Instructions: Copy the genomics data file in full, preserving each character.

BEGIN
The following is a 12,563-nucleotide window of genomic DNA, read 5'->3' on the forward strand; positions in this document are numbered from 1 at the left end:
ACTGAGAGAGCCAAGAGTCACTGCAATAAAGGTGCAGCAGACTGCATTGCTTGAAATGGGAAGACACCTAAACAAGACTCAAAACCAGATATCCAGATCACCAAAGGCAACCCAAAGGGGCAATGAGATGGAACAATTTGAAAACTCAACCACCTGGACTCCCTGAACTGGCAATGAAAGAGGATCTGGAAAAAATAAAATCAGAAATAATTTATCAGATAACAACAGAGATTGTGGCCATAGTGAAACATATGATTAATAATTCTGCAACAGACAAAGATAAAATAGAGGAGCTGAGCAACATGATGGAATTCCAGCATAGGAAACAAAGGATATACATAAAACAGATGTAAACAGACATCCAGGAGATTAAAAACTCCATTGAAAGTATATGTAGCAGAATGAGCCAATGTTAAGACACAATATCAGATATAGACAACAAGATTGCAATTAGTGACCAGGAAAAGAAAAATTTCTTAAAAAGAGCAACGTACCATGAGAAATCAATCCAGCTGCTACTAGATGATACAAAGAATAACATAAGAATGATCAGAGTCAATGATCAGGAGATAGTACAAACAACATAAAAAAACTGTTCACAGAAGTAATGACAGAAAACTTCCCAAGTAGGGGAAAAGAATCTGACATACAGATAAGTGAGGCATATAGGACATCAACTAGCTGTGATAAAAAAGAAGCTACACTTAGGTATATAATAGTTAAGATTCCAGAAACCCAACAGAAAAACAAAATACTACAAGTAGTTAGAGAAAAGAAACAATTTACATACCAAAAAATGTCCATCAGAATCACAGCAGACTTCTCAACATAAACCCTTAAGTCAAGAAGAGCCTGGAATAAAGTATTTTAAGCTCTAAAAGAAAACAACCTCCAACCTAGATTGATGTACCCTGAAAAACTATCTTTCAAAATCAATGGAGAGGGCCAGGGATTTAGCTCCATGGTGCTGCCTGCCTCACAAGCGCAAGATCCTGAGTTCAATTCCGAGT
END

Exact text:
The following is a 12,563-nucleotide window of genomic DNA, read 5'->3' on the forward strand; positions in this document are numbered from 1 at the left end:
ACTGAGAGAGCCAAGAGTCACTGCAATAAAGGTGCAGCAGACTGCATTGCTTGAAATGGGAAGACACCTAAACAAGACTCAAAACCAGATATCCAGATCACCAAAGGCAACCCAAAGGGGCAATGAGATGGAACAATTTGAAAACTCAACCACCTGGACTCCCTGAACTGGCAATGAAAGAGGATCTGGAAAAAATAAAATCAGAAATAATTTATCAGATAACAACAGAGATTGTGGCCATAGTGAAACATATGATTAATAATTCTGCAACAGACAAAGATAAAATAGAGGAGCTGAGCAACATGATGGAATTCCAGCATAGGAAACAAAGGATATACATAAAACAGATGTAAACAGACATCCAGGAGATTAAAAACTCCATTGAAAGTATATGTAGCAGAATGAGCCAATGTTAAGACACAATATCAGATATAGACAACAAGATTGCAATTAGTGACCAGGAAAAGAAAAATTTCTTAAAAAGAGCAACGTACCATGAGAAATCAATCCAGCTGCTACTAGATGATACAAAGAATAACATAAGAATGATCAGAGTCAATGATCAGGAGATAGTACAAACAACATAAAAAAACTGTTCACAGAAGTAATGACAGAAAACTTCCCAAGTAGGGGAAAAGAATCTGACATACAGATAAGTGAGGCATATAGGACATCAACTAGCTGTGATAAAAAAGAAGCTACACTTAGGTATATAATAGTTAAGATTCCAGAAACCCAACAGAAAAACAAAATACTACAAGTAGTTAGAGAAAAGAAACAATTTACATACCAAAAAATGTCCATCAGAATCACAGCAGACTTCTCAACATAAACCCTTAAGTCAAGAAGAGCCTGGAATAAAGTATTTTAAGCTCTAAAAGAAAACAACCTCCAACCTAGATTGATGTACCCTGAAAAACTATCTTTCAAAATCAATGGAGAGGGCCAGGGATTTAGCTCCATGGTGCTGCCTGCCTCACAAGCGCAAGATCCTGAGTTCAATTCCGAGT